April 2020 - Interview with Concept artist Jan Kuck and Generali

ARTE Generali and Jan Kuck: On burning questions and art as a mirror of society

Conceptual artist Jan Kuck and ARTE Generali got to the bottom of the burning questions of motivation, drive and passion with the artwork "The Burning River". At the beginning of March, the light installation on the Isar in Munich was broadcasted worldwide via livestream. In the interview, he gives insights into the creation of the installation and talks about mutual relationships between art and business. Kuck also explains why it is our job to make art accessible and to protect it for everyone. With this ambition, Generali Deutschland supports national and international art projects, exhibitions and artists with its art insurer, ARTE Generali.

“The Burning River” project emerged with the support of ARTE Generali. What is the idea behind it and what does it mean for you?

I've been thinking for a long time about how to use light in the city for art installations. Most of the time, light is projected onto houses or bridges, but I wanted to illuminate the water because the rivers are like the main arteries of cities for me. Nowadays everything changes faster, is short-lived and I asked myself what is the basis on which we make decisions? It should be what you're passionate about. With the question "What are you burning for?" we made a lot of people think about that in a playful way.

"Art is always a mirror of society" - Jan Kuck

What role does technological innovation play in art?

Art moves with time, therefore technology will play an increasingly important role in the future. However, technology should only be supportive and never take over the main part and thus cannot replace art. Nevertheless, as the example of the Arte Generali app shows, it can assist art collectors with assistance services.

ARTE Generali launched the campaign "Great artists steal" with Maurizio Cattelan and Oliviero Toscani last year. What do you associate with this sentence?

Yes, of course that's very provocative and a successful campaign. As an artist, you should always be inspired by everything and create something new from what you see. With the campaign, the two artists set an important example: the high value of art must be protected.

In 2015 your exhibition “Who Cares? Social Responsibility in Contemporary Art” dealt with social responsibility - a topic of great importance in the Generali.

Social responsibility is also very important in art. On the one hand, because art always mirrors the time and on the other hand artists now have more opportunities and freedoms to express themselves critically to society than they had in the past. They can draw attention to grievances, conflicts or resistances and thus stimulate people to reflect on their actions. In my opinion, art should be a kind of dialogue between the artist and the viewer.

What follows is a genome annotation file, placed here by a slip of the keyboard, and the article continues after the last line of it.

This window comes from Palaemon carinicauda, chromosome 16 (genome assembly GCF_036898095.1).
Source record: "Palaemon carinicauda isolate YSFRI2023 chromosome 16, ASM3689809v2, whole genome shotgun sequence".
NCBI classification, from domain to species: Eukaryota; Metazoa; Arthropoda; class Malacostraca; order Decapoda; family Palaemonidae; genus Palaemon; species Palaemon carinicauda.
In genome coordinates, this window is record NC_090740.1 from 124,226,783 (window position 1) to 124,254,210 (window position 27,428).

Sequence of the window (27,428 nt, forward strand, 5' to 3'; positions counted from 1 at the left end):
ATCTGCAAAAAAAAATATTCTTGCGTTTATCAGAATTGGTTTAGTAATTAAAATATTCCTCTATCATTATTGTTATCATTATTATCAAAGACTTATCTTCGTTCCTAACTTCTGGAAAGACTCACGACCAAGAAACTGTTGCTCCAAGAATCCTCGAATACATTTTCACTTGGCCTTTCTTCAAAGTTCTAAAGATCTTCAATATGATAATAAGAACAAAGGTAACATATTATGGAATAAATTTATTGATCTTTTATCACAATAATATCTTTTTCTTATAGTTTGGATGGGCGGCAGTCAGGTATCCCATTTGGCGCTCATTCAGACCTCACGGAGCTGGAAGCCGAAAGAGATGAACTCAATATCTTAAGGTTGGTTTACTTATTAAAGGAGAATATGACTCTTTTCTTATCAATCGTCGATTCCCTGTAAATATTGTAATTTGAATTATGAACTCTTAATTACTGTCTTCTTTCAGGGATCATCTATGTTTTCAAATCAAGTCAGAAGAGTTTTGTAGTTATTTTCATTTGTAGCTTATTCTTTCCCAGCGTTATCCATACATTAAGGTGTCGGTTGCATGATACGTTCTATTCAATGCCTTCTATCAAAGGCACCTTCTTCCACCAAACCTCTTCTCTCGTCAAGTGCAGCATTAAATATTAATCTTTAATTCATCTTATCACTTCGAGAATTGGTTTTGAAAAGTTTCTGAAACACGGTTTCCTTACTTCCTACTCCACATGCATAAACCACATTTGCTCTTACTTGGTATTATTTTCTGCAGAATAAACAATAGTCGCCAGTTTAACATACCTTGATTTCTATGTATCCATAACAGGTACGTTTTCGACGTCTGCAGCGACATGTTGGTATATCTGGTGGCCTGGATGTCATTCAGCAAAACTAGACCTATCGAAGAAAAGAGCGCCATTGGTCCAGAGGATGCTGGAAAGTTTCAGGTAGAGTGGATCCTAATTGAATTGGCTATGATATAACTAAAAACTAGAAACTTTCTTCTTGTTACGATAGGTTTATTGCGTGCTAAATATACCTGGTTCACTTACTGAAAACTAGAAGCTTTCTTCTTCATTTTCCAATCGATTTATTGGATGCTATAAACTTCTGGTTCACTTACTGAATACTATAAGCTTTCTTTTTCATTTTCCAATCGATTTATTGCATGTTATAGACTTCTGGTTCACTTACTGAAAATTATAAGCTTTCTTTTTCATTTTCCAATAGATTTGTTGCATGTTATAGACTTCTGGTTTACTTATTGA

To what extent is it important that companies support art and what can art and culture bring to a company in return?

I find symbioses of this kind very important. Everyone can learn from the mutual relationship, both artists and companies. Art is there for everyone and should be a kind of basic value for all people. At the same time, the change of perspective opens up new methods, non-professional approaches, aspects and gives food for thought. Artists benefit equally from a strong partnership: without Arte Generali, for example, it would not have been possible to implement a project like “The Burning River”.

"For me, art is philosophy that starts where words alone are no longer sufficient to ask the really disruptive, burning and important questions" - Jan Kuck

Jan Kuck is currently advocating "Art Thinking". In this concept art is combined with science and business and serves as a creative engine and accelerator of innovation. Progress and clever ideas succeed much faster if you work together in an interdisciplinary manner. In this way, Generali also keeps getting new thought-provoking impulses through partnerships like these and remains open to creative ways.

  1. © Jan Kuck and impressions "The Burning River" 2020, Felix Rodewaldt

    © Jan Kuck and impressions "The Burning River" 2020, Felix Rodewaldt

  2. © Jan Kuck and impressions "The Burning River" 2020, Felix Rodewaldt

    © Jan Kuck and impressions "The Burning River" 2020, Felix Rodewaldt

  3. © Jan Kuck and impressions "The Burning River" 2020, Felix Rodewaldt

    © Jan Kuck and impressions "The Burning River" 2020, Felix Rodewaldt